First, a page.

Ellagic acid is a natural phenol antioxidant found in numerous fruits and vegetables. The antiproliferative and antioxidant properties of ellagic acid have prompted research into its potential health benefits, but it has been identified by the U.S. Food and Drug Administration as a fake cancer cure. Ellagic acid is the dilactone of hexahydroxydiphenic acid.
4,4′,5,5′,6,6′-Hexahydroxydiphenic acid 2,6,2′,6′-dilactone
3D model (JSmol)
CompTox Dashboard (EPA)
|Molar mass||302.197 g/mol|
Except where otherwise noted, data are given for materials in their standard state (at 25 °C [77 °F], 100 kPa).
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The name comes from the French term acide ellagique, from the word galle spelled backwards because it can be obtained from noix de galle (galls), and to distinguish it from acide gallique (gallic acid).
Ellagic acid was first discovered by chemist Henri Braconnot in 1831. Maximilian Nierenstein prepared this substance from algarobilla, dividivi, oak bark, pomegranate, myrabolams, and valonea in 1905. He also suggested its formation from galloyl-glycine by Penicillium in 1915. Julius Löwe was the first person to synthesize ellagic acid by heating gallic acid with arsenic acid or silver oxide.
The highest levels of ellagic acid are found in raw chestnuts, walnuts, pecans, cranberries, raspberries, strawberries, and grapes, as well as distilled beverages. It is also found in peaches and pomegranates.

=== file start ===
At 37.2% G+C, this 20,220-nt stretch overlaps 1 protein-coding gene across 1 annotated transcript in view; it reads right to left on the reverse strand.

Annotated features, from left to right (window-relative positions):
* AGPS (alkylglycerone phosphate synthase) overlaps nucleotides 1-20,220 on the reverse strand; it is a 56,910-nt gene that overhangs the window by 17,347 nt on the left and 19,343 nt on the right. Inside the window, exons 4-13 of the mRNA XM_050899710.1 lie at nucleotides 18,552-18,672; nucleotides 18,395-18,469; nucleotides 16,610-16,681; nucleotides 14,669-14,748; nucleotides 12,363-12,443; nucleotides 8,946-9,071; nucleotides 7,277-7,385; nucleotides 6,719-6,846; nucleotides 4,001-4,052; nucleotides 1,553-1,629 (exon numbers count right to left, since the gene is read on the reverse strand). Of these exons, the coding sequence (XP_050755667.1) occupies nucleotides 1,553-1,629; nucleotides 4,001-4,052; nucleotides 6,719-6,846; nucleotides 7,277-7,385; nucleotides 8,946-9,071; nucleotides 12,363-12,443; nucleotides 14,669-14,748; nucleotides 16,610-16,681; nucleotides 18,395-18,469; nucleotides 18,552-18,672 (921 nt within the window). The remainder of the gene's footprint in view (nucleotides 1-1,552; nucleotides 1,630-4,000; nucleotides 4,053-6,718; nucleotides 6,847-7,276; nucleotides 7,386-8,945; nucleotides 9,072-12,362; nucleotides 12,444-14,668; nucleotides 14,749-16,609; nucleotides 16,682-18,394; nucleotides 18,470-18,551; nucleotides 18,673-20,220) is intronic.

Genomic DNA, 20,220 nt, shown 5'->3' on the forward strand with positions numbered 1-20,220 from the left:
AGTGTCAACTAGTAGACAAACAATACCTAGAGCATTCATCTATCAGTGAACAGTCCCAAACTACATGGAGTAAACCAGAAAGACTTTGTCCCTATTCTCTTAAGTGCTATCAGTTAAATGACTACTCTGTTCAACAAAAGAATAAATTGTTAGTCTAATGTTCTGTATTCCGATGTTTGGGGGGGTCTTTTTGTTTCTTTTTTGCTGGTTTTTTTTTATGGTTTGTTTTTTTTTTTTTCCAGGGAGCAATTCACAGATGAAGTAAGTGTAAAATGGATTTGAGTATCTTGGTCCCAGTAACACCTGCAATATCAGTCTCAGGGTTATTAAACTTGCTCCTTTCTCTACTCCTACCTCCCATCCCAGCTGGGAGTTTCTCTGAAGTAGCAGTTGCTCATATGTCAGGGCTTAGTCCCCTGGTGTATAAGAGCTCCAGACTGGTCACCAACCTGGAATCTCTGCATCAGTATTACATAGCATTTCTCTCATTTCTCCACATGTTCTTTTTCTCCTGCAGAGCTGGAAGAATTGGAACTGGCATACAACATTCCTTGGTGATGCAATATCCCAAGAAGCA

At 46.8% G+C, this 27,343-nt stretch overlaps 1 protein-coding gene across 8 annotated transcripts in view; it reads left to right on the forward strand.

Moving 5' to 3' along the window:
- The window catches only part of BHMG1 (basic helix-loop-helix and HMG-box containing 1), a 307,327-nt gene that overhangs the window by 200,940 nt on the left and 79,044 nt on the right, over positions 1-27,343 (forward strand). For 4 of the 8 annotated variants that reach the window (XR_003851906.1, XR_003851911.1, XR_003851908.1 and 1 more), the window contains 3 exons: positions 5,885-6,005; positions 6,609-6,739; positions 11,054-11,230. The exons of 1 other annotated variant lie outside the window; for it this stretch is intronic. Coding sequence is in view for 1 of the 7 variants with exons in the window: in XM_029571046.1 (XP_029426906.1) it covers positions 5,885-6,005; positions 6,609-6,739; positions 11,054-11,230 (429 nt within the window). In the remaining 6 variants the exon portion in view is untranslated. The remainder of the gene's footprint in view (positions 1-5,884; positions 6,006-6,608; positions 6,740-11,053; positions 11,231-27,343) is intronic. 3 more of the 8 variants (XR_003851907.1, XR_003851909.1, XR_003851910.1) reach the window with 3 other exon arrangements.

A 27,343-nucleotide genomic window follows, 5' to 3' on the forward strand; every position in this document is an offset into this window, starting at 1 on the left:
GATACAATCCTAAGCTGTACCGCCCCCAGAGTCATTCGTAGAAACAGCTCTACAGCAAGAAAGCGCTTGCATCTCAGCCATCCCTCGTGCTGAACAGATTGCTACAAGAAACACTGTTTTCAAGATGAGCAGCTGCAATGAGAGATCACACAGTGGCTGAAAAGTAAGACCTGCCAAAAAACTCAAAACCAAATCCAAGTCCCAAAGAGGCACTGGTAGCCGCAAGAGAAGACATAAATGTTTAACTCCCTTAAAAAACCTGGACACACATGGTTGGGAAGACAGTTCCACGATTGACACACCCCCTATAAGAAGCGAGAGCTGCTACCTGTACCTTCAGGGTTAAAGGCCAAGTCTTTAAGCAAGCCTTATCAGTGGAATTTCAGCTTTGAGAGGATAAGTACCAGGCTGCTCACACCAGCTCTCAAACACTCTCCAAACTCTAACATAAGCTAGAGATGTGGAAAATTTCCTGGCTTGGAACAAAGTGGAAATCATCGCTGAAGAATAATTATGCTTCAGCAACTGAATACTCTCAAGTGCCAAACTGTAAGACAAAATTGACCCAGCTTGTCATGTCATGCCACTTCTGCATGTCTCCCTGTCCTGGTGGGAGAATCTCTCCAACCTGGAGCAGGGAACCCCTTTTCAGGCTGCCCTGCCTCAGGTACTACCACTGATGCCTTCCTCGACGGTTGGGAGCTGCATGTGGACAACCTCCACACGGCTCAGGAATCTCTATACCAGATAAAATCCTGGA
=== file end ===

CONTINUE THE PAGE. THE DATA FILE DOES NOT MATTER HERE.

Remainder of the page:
Medicinal claims and researchEdit
Ellagic acid has been marketed as a dietary supplement with a range of claimed benefits against cancer, heart disease, and other medical problems. Ellagic acid has been identified by the U.S. Food and Drug Administration as a "fake cancer 'cure'". A number of U.S.-based sellers of dietary supplements have received Warning Letters from the Food and Drug Administration for promoting ellagic acid with claims that violate the Federal Food, Drug, and Cosmetic Act.
Urolithins, such as urolithin A, are microflora human metabolites of dietary ellagic acid derivatives that are under study as anti-cancer agents. Claims that ellagic acid can treat or prevent cancer in humans have not been proven.
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